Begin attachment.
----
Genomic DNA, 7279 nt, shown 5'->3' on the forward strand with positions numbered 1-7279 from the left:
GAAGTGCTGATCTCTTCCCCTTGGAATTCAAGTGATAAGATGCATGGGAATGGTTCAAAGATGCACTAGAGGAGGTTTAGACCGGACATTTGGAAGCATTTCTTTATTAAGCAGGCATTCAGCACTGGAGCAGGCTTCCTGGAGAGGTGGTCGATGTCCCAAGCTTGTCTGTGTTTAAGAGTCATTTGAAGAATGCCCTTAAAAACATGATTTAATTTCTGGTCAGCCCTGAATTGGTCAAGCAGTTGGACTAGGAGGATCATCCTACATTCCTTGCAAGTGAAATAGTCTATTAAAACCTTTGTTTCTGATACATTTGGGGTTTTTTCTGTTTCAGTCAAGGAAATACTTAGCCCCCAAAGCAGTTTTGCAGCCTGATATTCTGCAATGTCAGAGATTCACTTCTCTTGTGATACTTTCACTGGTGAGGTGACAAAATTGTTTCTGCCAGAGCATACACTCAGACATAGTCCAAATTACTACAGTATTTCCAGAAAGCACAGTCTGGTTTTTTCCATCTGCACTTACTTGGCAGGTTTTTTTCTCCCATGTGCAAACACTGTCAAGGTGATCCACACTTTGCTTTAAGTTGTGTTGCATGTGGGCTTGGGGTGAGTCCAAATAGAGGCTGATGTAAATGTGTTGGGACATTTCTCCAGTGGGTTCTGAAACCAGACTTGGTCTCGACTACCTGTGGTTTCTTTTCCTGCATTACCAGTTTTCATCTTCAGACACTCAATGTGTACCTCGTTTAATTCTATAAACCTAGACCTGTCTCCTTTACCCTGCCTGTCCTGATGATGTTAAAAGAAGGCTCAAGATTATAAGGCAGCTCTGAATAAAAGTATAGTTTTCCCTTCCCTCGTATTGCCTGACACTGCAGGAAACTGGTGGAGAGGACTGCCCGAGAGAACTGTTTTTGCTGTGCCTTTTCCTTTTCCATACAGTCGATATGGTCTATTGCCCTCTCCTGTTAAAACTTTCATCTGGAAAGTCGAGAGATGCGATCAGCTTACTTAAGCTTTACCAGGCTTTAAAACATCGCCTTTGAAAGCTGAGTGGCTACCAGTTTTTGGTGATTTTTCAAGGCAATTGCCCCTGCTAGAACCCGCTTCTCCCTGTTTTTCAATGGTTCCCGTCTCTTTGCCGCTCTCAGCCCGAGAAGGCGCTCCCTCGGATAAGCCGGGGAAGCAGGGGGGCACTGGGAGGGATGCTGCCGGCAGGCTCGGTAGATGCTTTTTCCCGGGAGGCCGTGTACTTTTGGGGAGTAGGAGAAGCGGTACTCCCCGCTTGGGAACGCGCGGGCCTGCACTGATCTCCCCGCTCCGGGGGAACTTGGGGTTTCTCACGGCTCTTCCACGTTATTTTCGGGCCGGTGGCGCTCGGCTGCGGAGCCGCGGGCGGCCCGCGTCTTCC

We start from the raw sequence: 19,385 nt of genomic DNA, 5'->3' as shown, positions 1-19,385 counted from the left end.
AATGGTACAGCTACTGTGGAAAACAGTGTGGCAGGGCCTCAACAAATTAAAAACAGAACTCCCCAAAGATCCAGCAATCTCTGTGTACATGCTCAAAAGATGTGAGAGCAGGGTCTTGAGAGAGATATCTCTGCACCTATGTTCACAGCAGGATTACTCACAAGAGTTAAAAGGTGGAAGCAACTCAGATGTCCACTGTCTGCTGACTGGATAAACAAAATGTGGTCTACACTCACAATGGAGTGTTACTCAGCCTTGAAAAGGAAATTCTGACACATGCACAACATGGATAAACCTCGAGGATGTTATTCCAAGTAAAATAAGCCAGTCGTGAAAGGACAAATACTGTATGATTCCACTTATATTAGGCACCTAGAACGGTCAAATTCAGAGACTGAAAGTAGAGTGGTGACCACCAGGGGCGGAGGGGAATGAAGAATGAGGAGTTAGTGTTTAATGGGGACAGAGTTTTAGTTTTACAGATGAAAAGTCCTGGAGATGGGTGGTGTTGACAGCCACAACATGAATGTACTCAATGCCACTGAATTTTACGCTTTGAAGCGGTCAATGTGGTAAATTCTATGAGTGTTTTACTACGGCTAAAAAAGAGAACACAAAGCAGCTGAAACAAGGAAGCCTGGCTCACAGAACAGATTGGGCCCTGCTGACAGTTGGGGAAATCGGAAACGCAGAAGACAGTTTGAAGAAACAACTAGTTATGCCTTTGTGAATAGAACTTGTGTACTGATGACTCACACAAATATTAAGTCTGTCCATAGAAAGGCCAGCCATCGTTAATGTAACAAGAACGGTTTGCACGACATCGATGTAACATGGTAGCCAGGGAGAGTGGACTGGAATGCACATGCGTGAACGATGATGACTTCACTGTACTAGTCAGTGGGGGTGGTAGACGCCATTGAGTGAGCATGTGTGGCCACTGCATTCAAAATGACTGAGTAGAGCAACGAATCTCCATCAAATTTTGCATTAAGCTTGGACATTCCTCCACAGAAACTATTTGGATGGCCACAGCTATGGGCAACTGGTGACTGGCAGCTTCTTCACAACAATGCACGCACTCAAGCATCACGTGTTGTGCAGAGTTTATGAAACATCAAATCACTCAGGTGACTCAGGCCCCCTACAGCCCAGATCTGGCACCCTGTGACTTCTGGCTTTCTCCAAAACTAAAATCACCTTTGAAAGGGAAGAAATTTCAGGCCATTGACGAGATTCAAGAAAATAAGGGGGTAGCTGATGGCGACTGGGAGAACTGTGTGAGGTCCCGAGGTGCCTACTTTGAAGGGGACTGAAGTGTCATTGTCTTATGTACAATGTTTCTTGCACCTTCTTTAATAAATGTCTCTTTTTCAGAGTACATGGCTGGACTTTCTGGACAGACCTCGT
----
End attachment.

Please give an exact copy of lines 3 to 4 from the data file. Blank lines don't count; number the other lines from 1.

We start from the raw sequence: 19,385 nt of genomic DNA, 5'->3' as shown, positions 1-19,385 counted from the left end.
AATGGTACAGCTACTGTGGAAAACAGTGTGGCAGGGCCTCAACAAATTAAAAACAGAACTCCCCAAAGATCCAGCAATCTCTGTGTACATGCTCAAAAGATGTGAGAGCAGGGTCTTGAGAGAGATATCTCTGCACCTATGTTCACAGCAGGATTACTCACAAGAGTTAAAAGGTGGAAGCAACTCAGATGTCCACTGTCTGCTGACTGGATAAACAAAATGTGGTCTACACTCACAATGGAGTGTTACTCAGCCTTGAAAAGGAAATTCTGACACATGCACAACATGGATAAACCTCGAGGATGTTATTCCAAGTAAAATAAGCCAGTCGTGAAAGGACAAATACTGTATGATTCCACTTATATTAGGCACCTAGAACGGTCAAATTCAGAGACTGAAAGTAGAGTGGTGACCACCAGGGGCGGAGGGGAATGAAGAATGAGGAGTTAGTGTTTAATGGGGACAGAGTTTTAGTTTTACAGATGAAAAGTCCTGGAGATGGGTGGTGTTGACAGCCACAACATGAATGTACTCAATGCCACTGAATTTTACGCTTTGAAGCGGTCAATGTGGTAAATTCTATGAGTGTTTTACTACGGCTAAAAAAGAGAACACAAAGCAGCTGAAACAAGGAAGCCTGGCTCACAGAACAGATTGGGCCCTGCTGACAGTTGGGGAAATCGGAAACGCAGAAGACAGTTTGAAGAAACAACTAGTTATGCCTTTGTGAATAGAACTTGTGTACTGATGACTCACACAAATATTAAGTCTGTCCATAGAAAGGCCAGCCATCGTTAATGTAACAAGAACGGTTTGCACGACATCGATGTAACATGGTAGCCAGGGAGAGTGGACTGGAATGCACATGCGTGAACGATGATGACTTCACTGTACTAGTCAGTGGGGGTGGTAGACGCCATTGAGTGAGCATGTGTGGCCACTGCATTCAAAATGACTGAGTAGAGCAACGAATCTCCATCAAATTTTGCATTAAGCTTGGACATTCCTCCACAGAAACTATTTGGATGGCCACAGCTATGGGCAACTGGTGACTGGCAGCTTCTTCACAACAATGCACGCACTCAAGCATCACGTGTTGTGCAGAGTTTATGAAACATCAAATCACTCAGGTGACTCAGGCCCCCTACAGCCCAGATCTGGCACCCTGTGACTTCTGGCTTTCTCCAAAACTAAAATCACCTTTGAAAGGGAAGAAATTTCAGGCCATTGACGAGATTCAAGAAAATAAGGGGGTAGCTGATGGCGACTGGGAGAACTGTGTGAGGTCCCGAGGTGCCTACTTTGAAGGGGACTGAAGTGTCATTGTCTTATGTACAATGTTTCTTGCACCTTCTTTAATAAATGTCTCTTTTTCAGAGTACATGGCTGGACTTTCTGGACAGACCTCGT